Prime Minister-designate Saad Hariri’s appointment came in a very critical time for Lebanon, which looks nothing like it did a year ago when he was also the head of the government.
Since his resignation in October 2019, Lebanon has continued down the chaotic path of the early stages of him as Prime Minister.
Since his resignation, also, two premiers have taken his place and also failed to rescue the country, not even able to stop the continuation of its collapse. Obviously, the problem is not the ailing country but the ruling parties persisting with their obstacles to solutions.
With that said, the question that prevails after Hariri prepares to form a government for the 4th time since his first term in 2009 is the question of what he can do to achieve what his two predecessors failed to.
What will happen next?
It’s obvious that any new government that forms will have to deal with a considerable number of variables, internal and external.
But in Lebanon, and at this stage as we know, it is even more intricate, for the same reasons that brought it to its current disaster, brought Diab’s government to fail, and brought Adib’s to prompt to resign.
Today, the international community is intently watching for every new development arising in the country’s political space; the same community that Lebanon’s officials have no choice but to comply with to drive the country away from the worst.
This is why Hariri must form a government that conforms with the requirements of the “French initiative,” which offers a potential way out of the crisis through a set of conditions that the Lebanese officials must respect in forming a new government.
As it seems, in his own words, Hariri will ensure that the terms of the French initiative will be met by forming a government of “non-partisan specialists whose task is to implement the economic, financial, and administrative reforms mentioned in the French initiative’s paper.”
This was one of the promises that the newly-designated PM made to the Lebanese people, which included a similar promise to work to “stop the collapse that threatens our economy, society, and security, and to rebuild what was destroyed by the terrible port explosion in Beirut.”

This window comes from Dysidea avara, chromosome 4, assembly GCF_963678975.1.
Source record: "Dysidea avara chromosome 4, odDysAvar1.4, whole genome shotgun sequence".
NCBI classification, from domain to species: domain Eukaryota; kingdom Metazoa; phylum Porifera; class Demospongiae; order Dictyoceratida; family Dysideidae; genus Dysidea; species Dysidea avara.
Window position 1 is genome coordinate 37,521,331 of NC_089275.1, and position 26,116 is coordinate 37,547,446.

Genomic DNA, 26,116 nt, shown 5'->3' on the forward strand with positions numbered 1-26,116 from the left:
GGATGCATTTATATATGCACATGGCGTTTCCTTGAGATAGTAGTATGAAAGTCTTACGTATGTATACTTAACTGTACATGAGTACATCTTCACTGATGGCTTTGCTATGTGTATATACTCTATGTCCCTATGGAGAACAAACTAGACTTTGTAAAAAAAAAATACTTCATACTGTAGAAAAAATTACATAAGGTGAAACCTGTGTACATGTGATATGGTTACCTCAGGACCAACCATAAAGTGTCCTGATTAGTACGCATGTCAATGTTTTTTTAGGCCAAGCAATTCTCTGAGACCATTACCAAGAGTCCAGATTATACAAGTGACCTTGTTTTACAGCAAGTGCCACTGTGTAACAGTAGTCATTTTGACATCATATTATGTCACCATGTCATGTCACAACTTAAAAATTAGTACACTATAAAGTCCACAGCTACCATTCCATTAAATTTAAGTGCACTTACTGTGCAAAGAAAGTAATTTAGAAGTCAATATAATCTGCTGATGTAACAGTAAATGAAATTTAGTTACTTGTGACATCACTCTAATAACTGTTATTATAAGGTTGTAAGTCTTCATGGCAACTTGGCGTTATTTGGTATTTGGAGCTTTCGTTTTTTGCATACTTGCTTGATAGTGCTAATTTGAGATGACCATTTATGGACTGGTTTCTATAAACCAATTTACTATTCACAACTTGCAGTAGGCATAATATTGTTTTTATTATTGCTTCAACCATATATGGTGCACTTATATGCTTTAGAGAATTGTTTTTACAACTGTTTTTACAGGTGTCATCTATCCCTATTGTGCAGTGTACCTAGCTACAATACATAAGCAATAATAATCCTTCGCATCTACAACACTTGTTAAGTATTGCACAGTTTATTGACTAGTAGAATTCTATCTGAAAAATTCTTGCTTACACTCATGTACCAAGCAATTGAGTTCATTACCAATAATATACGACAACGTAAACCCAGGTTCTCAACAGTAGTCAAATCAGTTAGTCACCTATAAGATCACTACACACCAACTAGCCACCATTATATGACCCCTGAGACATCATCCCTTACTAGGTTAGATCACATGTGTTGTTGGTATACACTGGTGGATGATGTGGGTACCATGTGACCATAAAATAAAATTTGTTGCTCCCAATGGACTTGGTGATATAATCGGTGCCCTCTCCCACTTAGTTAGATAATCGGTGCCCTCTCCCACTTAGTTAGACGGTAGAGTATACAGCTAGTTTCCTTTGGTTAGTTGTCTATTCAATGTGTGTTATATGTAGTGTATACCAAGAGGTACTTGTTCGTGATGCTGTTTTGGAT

Surely, the question remains, even if Hariri himself is keen on delivering these promises, whether there will be an agreement among the main parties on how the lineup of the upcoming government will look.
After all, Hariri, who has won the votes of over 100 MPs during previous nominations, was designated with a mere 65 votes on Thursday, with some of the major blocs refraining from naming him.
This indicates that government formation will probably be bumpy and could face another lengthy period as the country had previously witnessed.
When Hariri formed his 3rd government early last year, he did so after nearly 8 months of his designation, due to complications among the ruling parties. Needless to say, this time, there is no capacity for such a delay, or so it is hoped.
As Hariri himself said after his appointment, “time is running out, and the opportunity for our beloved country is the only and the final.”
Nonetheless, if Lebanon’s officials and parties refuse to cooperate – that is, to allow a government of true non-partisan specialists to take the helm – the Lebanese might see a repeat of the long vacuum scenario, followed by more chaos.
Trust is non-existent. The people have just witnessed another incredible scene where only one candidate was presented to be designated as PM, a candidate that was part of the same long-ruling class that failed the country and its people.
Would it be different this time? The weeks ahead will tell, if any.
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